Monthly Archives: November 2018

Part 4 The paradox of plenty- why we all need to worry about precarious work

Precarious workLooking from the outside in, the Irish economy is performing really well at the moment- on course to have the highest GDP growth across the EU for the fifth consecutive year.  Yet ask any young worker on average earnings about their prospect of ever purchasing a home, particularly in Dublin or a hard-pressed young couple trying to pay childcare and a mortgage or rent out of their combined average earnings and they will probably tell you they don’t feel they are doing particularly well at the moment.

This issue goes to the heart of how income is distributed in Ireland. It is measured in two ways; the first relates to how much workers can claim from the proceeds of output in terms of wages and taxes paid, relative to the owners of capital who elicit a return in the form of rents, dividends and interest paid on loans owing. This is the labour-capital share of output. The second relates to how evenly that labour and capital income is dispersed between various households.

Over the past thirty years, there has been a fivefold increase in GDP here in Ireland. Based on adjusted labour share data in the EU commission’s ameco database, we know that back in 1987 some 65.9% of national income was distributed to households, thirty years on in 2017 that wage share has dropped to 37.1%; the lowest across the EU28.

So the overall pie has got bigger but the slice for households from employee’s income has got proportionately smaller. Importantly, within that slice, we know from ESRI work on long run income growth and income distribution that all households are better off now compared to households across the income distribution three decades ago. What stands out is that with the exception of the lowest 10% of earners, all households saw their income more than double between 1987 and 2014.  Trying to understand exactly how much higher income households are better off becomes complicated when we factor in non-earned income. This is generated from rents, dividends and share options. For the top 10% of earners, self employment earnings and income from other sources account for some 15% of overall income.

What has all of this got to do with precarious work?

In the first and third article in our series, we highlighted the transformative impact that automation, digitalisation of production and the rise of digital platforms are having on how firms are organized and good and services are produced. Each of the three innovations have implications for how we think about the role and power of workers, employers and the owners of capital in today’s world of work.

In their 2017 discussion paper on managing automation in a digital age, the Institute of Public Policy Reform (IPPR) in the UK note that the changes brought about by technology challenge some of our fundamental assumptions about how the world of work operates. In particular, they highlight concerns about how technology may alter “the role of employment as a primary means of distributing reward, labour’s position as a central factor of production, notions of scarcity and returns to scale and how we organise working time.” Many of these factors point to an increasing precariousness and insecurity of work.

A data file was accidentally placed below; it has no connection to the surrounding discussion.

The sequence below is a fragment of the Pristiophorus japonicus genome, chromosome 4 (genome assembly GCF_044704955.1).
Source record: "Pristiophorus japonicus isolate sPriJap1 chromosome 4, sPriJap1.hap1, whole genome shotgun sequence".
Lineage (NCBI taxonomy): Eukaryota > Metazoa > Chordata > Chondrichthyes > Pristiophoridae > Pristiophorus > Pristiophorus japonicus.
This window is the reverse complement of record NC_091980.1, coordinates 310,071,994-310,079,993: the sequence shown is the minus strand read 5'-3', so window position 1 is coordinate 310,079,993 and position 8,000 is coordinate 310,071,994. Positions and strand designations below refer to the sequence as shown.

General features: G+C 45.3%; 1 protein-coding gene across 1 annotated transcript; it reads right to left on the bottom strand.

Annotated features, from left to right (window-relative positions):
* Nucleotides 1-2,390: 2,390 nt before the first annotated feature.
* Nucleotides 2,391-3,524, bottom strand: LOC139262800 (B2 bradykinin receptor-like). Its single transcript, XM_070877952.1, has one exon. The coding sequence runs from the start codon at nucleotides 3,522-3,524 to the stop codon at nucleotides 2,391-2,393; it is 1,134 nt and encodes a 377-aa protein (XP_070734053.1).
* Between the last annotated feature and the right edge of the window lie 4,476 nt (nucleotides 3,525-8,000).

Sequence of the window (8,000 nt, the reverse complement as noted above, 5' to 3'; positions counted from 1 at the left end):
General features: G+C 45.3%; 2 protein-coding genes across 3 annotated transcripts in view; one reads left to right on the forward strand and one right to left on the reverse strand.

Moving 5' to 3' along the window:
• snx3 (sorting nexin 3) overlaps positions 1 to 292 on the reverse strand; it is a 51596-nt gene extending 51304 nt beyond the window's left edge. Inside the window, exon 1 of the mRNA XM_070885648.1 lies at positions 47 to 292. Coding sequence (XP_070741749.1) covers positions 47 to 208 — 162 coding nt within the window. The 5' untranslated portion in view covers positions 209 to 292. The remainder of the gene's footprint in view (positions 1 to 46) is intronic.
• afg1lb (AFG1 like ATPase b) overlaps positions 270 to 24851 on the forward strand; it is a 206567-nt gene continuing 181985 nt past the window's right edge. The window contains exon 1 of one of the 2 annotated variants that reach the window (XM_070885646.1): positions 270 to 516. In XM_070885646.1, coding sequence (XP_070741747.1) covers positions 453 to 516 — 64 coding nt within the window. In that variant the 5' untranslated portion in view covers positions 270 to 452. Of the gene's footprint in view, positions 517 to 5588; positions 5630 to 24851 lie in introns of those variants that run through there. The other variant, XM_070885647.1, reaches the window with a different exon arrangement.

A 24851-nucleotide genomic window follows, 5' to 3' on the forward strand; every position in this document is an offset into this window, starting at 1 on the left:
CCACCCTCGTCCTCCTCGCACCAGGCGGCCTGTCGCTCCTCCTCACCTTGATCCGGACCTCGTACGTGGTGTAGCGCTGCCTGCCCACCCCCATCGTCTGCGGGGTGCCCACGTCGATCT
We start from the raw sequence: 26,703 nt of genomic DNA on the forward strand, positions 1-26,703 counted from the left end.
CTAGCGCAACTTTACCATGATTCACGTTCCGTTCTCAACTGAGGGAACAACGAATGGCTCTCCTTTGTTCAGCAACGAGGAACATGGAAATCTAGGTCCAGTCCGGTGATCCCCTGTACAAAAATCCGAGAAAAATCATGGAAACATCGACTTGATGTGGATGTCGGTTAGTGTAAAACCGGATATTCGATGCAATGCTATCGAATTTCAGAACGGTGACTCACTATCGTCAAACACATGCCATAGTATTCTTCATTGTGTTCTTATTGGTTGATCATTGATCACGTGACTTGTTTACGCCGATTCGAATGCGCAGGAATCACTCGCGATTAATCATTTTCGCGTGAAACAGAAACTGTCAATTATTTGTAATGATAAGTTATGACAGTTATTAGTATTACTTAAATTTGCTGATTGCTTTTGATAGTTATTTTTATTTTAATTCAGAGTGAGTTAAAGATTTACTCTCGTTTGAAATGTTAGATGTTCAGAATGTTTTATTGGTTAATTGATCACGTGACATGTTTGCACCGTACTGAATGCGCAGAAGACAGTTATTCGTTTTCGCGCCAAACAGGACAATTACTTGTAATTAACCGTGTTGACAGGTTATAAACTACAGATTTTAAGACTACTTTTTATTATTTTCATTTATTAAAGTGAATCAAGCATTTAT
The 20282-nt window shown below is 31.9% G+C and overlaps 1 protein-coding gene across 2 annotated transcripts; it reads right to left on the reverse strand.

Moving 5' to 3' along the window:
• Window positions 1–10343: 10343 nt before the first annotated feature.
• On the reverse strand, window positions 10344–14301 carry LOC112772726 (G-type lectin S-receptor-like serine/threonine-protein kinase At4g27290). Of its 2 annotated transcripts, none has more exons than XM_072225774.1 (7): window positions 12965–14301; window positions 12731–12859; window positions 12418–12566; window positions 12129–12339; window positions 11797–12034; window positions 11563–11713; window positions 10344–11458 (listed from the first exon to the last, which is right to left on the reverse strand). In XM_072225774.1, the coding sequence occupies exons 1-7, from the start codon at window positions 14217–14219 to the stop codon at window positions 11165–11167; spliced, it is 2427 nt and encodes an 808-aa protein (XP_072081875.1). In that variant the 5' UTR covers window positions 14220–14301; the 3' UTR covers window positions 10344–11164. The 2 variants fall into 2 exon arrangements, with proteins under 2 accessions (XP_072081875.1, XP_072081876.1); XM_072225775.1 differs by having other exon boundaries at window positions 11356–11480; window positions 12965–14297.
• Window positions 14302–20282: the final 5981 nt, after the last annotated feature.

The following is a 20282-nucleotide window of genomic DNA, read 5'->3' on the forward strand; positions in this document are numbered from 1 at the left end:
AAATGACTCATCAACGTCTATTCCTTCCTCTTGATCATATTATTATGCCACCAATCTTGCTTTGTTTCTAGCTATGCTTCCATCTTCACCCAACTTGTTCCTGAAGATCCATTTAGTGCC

Taking these concerns to their logical conclusion, the IPPR note that automation and the control of many by a small number of robots may give rise to the “paradox of plenty.” In short, technological innovation  may give rise to higher output but lower gain for workers and a widening inequality in the distribution of income between the owners of capital and workers. Not only would this have very serious implications for workers and their household income, their reduced purchasing power would also have a serious longer term impact on the wider macroeconomy.

Technology is not the only future driver of a global and national trend towards declining labour income. The rise of so called “super star” firms also plays a part in concentrating greater amounts of resources in fewer hands.

In their latest Economic Outlook, the OECD highlights that on average companies across advanced countries are effectively spurning the opportunity to adequately reinvest in their business in favour of the accumulation of cash piles. At a time when returns from bank deposits are at historic lows and the returns on investment are very high, we would expect firm investment to be booming. Instead companies have opted to sit on large profit piles and not distribute the gains between the owners and workers. Why do this? In the Irish case, it would seem that the existence of super profits and a desire to maintain lower tax liabilities are reasons.